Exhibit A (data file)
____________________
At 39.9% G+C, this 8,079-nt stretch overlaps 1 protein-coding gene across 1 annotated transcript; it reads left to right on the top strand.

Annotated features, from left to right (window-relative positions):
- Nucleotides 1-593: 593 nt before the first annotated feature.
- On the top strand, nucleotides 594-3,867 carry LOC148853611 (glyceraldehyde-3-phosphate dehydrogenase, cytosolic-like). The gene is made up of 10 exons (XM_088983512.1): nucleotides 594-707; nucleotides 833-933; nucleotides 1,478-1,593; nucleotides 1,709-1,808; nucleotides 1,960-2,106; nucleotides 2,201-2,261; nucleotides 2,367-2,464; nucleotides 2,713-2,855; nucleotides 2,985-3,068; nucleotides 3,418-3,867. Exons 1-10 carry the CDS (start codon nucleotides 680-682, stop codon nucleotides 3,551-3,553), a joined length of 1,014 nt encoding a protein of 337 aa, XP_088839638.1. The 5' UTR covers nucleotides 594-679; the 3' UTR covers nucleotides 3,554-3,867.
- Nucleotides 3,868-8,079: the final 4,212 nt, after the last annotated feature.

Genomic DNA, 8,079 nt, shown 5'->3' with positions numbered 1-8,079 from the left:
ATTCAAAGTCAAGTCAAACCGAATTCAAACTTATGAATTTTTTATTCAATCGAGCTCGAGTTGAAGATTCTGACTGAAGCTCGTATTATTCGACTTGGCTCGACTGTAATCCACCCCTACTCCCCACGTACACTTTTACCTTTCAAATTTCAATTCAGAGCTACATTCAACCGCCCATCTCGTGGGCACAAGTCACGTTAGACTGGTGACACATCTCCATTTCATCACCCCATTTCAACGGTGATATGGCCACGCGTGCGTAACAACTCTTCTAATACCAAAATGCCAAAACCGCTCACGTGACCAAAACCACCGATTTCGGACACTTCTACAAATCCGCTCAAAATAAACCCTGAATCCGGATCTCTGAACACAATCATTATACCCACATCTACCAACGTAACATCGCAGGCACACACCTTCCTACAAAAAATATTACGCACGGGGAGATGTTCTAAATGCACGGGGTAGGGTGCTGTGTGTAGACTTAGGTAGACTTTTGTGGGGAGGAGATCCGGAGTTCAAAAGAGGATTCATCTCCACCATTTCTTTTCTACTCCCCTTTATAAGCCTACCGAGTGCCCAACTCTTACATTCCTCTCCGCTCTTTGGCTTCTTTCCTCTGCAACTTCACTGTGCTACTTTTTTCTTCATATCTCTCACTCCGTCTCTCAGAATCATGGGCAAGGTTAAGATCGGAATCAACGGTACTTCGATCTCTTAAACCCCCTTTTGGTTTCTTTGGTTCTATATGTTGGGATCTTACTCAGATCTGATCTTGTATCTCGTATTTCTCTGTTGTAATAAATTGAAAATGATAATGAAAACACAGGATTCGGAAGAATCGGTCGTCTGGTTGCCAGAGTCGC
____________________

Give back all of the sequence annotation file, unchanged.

At 39.9% G+C, this 8,079-nt stretch overlaps 1 protein-coding gene across 1 annotated transcript; it reads left to right on the top strand.

Annotated features, from left to right (window-relative positions):
- Nucleotides 1-593: 593 nt before the first annotated feature.
- On the top strand, nucleotides 594-3,867 carry LOC148853611 (glyceraldehyde-3-phosphate dehydrogenase, cytosolic-like). The gene is made up of 10 exons (XM_088983512.1): nucleotides 594-707; nucleotides 833-933; nucleotides 1,478-1,593; nucleotides 1,709-1,808; nucleotides 1,960-2,106; nucleotides 2,201-2,261; nucleotides 2,367-2,464; nucleotides 2,713-2,855; nucleotides 2,985-3,068; nucleotides 3,418-3,867. Exons 1-10 carry the CDS (start codon nucleotides 680-682, stop codon nucleotides 3,551-3,553), a joined length of 1,014 nt encoding a protein of 337 aa, XP_088839638.1. The 5' UTR covers nucleotides 594-679; the 3' UTR covers nucleotides 3,554-3,867.
- Nucleotides 3,868-8,079: the final 4,212 nt, after the last annotated feature.

Genomic DNA, 8,079 nt, shown 5'->3' with positions numbered 1-8,079 from the left:
ATTCAAAGTCAAGTCAAACCGAATTCAAACTTATGAATTTTTTATTCAATCGAGCTCGAGTTGAAGATTCTGACTGAAGCTCGTATTATTCGACTTGGCTCGACTGTAATCCACCCCTACTCCCCACGTACACTTTTACCTTTCAAATTTCAATTCAGAGCTACATTCAACCGCCCATCTCGTGGGCACAAGTCACGTTAGACTGGTGACACATCTCCATTTCATCACCCCATTTCAACGGTGATATGGCCACGCGTGCGTAACAACTCTTCTAATACCAAAATGCCAAAACCGCTCACGTGACCAAAACCACCGATTTCGGACACTTCTACAAATCCGCTCAAAATAAACCCTGAATCCGGATCTCTGAACACAATCATTATACCCACATCTACCAACGTAACATCGCAGGCACACACCTTCCTACAAAAAATATTACGCACGGGGAGATGTTCTAAATGCACGGGGTAGGGTGCTGTGTGTAGACTTAGGTAGACTTTTGTGGGGAGGAGATCCGGAGTTCAAAAGAGGATTCATCTCCACCATTTCTTTTCTACTCCCCTTTATAAGCCTACCGAGTGCCCAACTCTTACATTCCTCTCCGCTCTTTGGCTTCTTTCCTCTGCAACTTCACTGTGCTACTTTTTTCTTCATATCTCTCACTCCGTCTCTCAGAATCATGGGCAAGGTTAAGATCGGAATCAACGGTACTTCGATCTCTTAAACCCCCTTTTGGTTTCTTTGGTTCTATATGTTGGGATCTTACTCAGATCTGATCTTGTATCTCGTATTTCTCTGTTGTAATAAATTGAAAATGATAATGAAAACACAGGATTCGGAAGAATCGGTCGTCTGGTTGCCAGAGTCGC